A springtime flowering favorite of mine is the Yoshino cherry tree (Prunus x yedoensis). I’ve written about these trees several times in the past and I know I’ll write about it again as it is such a valuable tree in the landscape for it’s ornamental beauty. I’ve never been able to root this tree…until now!
A couple months ago I took seven hardwood cuttings from a Yoshino Cherry tree in my parent’s yard. The cuttings were about 8 inches long and were in the first year of growth. The recently hardened off cuttings were treated with rooting hormone then placed into a pot of sand and kept watered in a humid environment (the bathroom! I’m really glad my wife tolerates my hobby so well!). I’m sure a plastic bag covering the pot would allow for the necessary humidity. All of the cuttings are still alive but as of yet only one has rooted. The roots are just tiny little nubs and need to grow a little longer (to a 1/2 inch) before being transplanted into a pot with potting soil. Hopefully I’ll be able to do that within the next week.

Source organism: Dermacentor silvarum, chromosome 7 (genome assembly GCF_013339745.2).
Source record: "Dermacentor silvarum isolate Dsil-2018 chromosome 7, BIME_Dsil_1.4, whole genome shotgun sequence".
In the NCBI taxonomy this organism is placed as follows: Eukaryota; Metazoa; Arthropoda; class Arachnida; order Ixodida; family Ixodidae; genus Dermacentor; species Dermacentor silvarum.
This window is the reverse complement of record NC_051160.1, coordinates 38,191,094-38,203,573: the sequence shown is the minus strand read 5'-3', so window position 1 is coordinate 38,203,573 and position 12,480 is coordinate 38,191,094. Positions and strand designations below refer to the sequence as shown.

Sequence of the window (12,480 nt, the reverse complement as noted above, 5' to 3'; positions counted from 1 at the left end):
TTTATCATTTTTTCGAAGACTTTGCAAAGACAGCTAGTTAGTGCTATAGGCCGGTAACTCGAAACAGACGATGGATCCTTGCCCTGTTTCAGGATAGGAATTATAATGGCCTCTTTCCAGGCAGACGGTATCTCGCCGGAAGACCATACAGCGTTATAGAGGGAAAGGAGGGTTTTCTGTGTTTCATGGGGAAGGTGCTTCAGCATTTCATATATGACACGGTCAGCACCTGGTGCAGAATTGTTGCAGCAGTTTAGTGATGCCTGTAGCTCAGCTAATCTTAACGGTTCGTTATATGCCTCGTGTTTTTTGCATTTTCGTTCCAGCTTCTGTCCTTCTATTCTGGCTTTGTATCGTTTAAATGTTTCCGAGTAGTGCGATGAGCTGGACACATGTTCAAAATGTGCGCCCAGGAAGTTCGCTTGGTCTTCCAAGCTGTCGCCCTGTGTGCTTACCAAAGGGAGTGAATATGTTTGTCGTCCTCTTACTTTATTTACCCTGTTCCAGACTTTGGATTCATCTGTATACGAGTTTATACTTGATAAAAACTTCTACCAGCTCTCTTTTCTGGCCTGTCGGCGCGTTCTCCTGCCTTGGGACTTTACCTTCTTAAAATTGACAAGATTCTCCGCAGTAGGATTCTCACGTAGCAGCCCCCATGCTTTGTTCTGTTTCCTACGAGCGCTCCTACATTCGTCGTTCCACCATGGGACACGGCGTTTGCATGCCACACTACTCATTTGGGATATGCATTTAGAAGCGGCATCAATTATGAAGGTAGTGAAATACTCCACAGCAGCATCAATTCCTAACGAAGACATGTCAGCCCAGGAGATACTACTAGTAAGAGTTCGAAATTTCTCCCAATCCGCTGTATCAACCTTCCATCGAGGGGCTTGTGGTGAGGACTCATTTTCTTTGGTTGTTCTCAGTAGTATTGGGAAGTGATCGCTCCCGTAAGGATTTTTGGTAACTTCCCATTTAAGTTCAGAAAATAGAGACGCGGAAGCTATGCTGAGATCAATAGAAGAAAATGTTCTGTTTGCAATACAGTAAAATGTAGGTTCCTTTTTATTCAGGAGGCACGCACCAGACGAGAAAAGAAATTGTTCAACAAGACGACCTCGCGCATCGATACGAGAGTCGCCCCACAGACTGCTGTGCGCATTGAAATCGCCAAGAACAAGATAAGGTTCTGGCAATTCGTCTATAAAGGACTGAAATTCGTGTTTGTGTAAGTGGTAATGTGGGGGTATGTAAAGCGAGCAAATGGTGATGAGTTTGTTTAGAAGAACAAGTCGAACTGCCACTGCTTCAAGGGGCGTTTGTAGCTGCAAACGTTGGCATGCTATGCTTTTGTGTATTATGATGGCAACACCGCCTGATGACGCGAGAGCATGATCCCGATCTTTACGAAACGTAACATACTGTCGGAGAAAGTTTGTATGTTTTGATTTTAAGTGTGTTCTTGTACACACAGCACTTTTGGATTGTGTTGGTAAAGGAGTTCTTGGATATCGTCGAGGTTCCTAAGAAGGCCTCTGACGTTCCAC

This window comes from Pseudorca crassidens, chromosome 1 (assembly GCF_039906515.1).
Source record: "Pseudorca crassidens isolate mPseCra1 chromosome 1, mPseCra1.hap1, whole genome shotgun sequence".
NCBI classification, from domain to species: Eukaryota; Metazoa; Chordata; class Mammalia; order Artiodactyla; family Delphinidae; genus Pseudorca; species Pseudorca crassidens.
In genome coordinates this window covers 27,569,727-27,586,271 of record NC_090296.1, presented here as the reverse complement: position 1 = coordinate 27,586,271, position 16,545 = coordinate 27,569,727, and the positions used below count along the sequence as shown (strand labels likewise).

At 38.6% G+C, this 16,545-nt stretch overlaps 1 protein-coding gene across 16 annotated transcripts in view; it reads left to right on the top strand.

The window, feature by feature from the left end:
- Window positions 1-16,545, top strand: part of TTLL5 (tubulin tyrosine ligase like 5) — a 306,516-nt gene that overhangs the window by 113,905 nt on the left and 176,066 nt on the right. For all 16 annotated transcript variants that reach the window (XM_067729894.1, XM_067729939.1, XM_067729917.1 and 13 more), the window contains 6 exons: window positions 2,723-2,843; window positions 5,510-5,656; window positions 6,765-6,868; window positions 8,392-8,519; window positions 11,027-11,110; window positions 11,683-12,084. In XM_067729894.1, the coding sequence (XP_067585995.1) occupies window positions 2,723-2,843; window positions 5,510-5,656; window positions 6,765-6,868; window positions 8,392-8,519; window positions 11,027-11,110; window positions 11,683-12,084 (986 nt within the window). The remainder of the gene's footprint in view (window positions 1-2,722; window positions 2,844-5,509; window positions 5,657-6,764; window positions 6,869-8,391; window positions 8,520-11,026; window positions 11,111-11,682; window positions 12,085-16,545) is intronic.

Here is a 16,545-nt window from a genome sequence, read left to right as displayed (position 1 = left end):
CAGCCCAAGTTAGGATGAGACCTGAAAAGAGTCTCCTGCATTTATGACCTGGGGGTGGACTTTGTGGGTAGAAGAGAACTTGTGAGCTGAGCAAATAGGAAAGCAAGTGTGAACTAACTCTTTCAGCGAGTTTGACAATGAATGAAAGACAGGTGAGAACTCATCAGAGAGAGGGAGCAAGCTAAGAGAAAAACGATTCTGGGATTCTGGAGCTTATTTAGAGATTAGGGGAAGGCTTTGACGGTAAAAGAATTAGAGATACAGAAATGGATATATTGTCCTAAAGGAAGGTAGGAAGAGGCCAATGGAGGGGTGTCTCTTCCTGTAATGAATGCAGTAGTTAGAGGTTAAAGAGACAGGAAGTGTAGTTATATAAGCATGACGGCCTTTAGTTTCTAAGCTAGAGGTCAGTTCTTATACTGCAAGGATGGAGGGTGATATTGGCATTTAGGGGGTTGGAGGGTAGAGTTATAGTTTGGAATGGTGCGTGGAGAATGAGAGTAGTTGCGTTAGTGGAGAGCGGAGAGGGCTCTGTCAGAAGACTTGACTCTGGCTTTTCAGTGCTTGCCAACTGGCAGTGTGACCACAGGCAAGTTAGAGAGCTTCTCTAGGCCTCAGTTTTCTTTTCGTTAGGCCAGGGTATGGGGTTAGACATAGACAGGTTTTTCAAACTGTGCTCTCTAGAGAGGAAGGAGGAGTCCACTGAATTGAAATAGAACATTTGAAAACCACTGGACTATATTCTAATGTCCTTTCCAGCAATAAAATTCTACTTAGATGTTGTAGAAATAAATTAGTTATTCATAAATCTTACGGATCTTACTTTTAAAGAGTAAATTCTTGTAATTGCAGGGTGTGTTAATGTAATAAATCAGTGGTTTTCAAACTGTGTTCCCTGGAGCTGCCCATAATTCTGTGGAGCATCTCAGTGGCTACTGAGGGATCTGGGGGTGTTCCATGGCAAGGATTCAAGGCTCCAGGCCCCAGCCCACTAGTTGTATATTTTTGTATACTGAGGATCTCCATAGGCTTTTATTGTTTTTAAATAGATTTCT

A Few Random Observations:
1. The roots are forming along the stem and not at a node.
2. Most sources said to propagate Yoshino cherry using greenwood cuttings in the spring. Hardwood cuttings are generally more reliable in most plants but take more time to form roots.
3. This is very similar to the method of propagation I used for Purple Leaf Plums. That’s not surprising since they are both members of the Genus Prunus.
4. Although I didn’t keep track of the time it took for these roots to begin forming I’m estimating that it took about 8 weeks.
5. The first cutting to root was made from the tip end of a branch with a very small diameter, perhaps as small as 1/8-1/4 of an inch.
6. Rooting a Yoshino Cherry is very cool!